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Diplomacy, Politics

Taiwan’s ruling party DPP elects moderate as new chairman

The by-election comes after a disastrous local election cycle where the pro-independence party lost heavily.


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Updated: January 7, 2019

Taiwan’s ruling Democratic Progressive Party (DPP) elected a new chairman on Sunday (Jan 6), choosing a moderate to fill up the post vacated by President Tsai Ing-wen after the party’s disappointing performance in recent polls.

Mr Cho Jung-tai, a consensus candidate backed by major party figures, took 72.6 per cent or 24,699 of the ballots cast by party members, according to Taiwan’s Central News Agency (CNA).

The former Cabinet secretary-general comfortably defeated Mr You Ying-lung, an openly pro-independence rival who supported a recent call by four party heavyweights for Ms Tsai not to seek re-election next year.

The DPP will confirm Mr Cho’s election as chairman at its central advisory meeting on Wednesday.

Mr Cho’s term will run until May 19, 2020.

Mr J. Michael Cole, a Taipei-based expert with the University of Nottingham’s China Policy Institute, said the vote result bolstered Ms Tsai’s chances of standing for a second term.

“Party members voted for continuity,” he told Agence France-Presse (AFP), adding that other countries “will also be reassured”.

“It certainly makes it much more likely that she will be on the ticket for re-election,” he said.

In 2016, Ms Tsai and the DPP secured a landslide election victory, sweeping away a government that had built much closer ties to China over the previous decade.

The result rattled Beijing because Ms Tsai refuses to acknowledge that the self-ruled island is part of “one China”.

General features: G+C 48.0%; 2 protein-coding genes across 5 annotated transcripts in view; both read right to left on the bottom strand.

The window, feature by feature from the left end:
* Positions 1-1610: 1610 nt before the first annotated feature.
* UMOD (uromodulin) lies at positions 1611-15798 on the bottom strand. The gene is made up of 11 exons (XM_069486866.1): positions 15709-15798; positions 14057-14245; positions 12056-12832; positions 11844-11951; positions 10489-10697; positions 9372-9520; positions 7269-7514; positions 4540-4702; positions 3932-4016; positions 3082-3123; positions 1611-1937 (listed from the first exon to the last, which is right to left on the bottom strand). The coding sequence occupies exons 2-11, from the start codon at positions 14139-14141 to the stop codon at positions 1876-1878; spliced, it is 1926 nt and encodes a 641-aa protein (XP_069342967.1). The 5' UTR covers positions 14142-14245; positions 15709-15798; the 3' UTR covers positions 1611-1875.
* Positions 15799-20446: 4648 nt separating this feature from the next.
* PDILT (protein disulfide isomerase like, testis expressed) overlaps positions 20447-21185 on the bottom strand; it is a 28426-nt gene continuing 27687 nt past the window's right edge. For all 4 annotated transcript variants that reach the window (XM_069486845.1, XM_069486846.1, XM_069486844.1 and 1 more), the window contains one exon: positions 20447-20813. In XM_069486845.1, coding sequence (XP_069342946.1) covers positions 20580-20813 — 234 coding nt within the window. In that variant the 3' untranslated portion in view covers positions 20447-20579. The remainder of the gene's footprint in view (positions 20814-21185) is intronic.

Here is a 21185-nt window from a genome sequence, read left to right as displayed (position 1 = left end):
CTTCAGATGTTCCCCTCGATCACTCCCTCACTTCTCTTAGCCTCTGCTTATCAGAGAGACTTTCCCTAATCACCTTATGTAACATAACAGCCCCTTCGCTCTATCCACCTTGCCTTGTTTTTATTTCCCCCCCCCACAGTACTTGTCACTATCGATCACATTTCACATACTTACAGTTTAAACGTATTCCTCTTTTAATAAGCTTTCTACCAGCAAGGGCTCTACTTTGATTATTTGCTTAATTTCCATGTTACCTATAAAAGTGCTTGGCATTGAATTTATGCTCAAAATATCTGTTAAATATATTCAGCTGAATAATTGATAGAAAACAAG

Beijing cut communication with her administration, stepped up military drills, poached several of Taiwan’s dwindling diplomatic allies and started economically pressuring the island.

In November last year, Ms Tsai’s DPP suffered a string of defeats in local elections, fuelled by a backlash over her domestic reforms and deteriorating economic ties with China, Taiwan’s largest market.

Ms Tsai resigned the party chairmanship but stayed on as president, staying above the fray in the vote to replace her.

The DPP leadership vote is closely watched by China and the United States.

China still sees Taiwan as part of its territory to be reunified, despite the two sides being ruled separately since they split in 1949 after a civil war.

While Beijing has reacted frostily to Ms Tsai, she is from a much more moderate wing within her party that favours talks.

Ms Tsai is squeezed between China and more radical members of her own party who favour pushing for independence – something Taiwan has never formally declared.

While the win means Ms Tsai is less likely to clash with her party’s new leader, the DPP remains divided and Ms Tsai has yet to declare whether she will run again in next year’s presidential election.

A party schism in the run-up to 2020 could favour the Kuomintang, the pro-Beijing party that was turfed out two years ago. It doubled its seats in November’s elections, even defeating the DPP in its traditional stronghold of Kaohsiung.

A DPP swing towards its more radical wing might also worry Washington, reported AFP.

The US remains Taiwan’s most powerful military ally but maintains that Taipei must not move closer to a formal declaration of independence for fear of stoking a Chinese invasion.

On Wednesday, Chinese President Xi Jinping described Taiwan’s unification with the mainland as “inevitable”, adding Beijing is willing to discuss political as well as “peaceful unification” issues with political parties and groups in Taiwan that recognise the “one China” principle.

He also reiterated China’s willingness to use force if necessary, especially if Taiwan ever declares full independence.

On Saturday, Ms Tsai criticised Beijing’s plan to engage in political negotiations with opposition parties rather than her government.

In a Facebook post on Saturday, Mr Cho called on the people of Taiwan to stand united against China’s provocations and support Ms Tsai, reported news website Taiwan News.

Drawing an analogy to the sport of volleyball, Mr Cho said, “when a front-row player spikes the volleyball, the back-row players should not engage in finger-pointing”, the report said.



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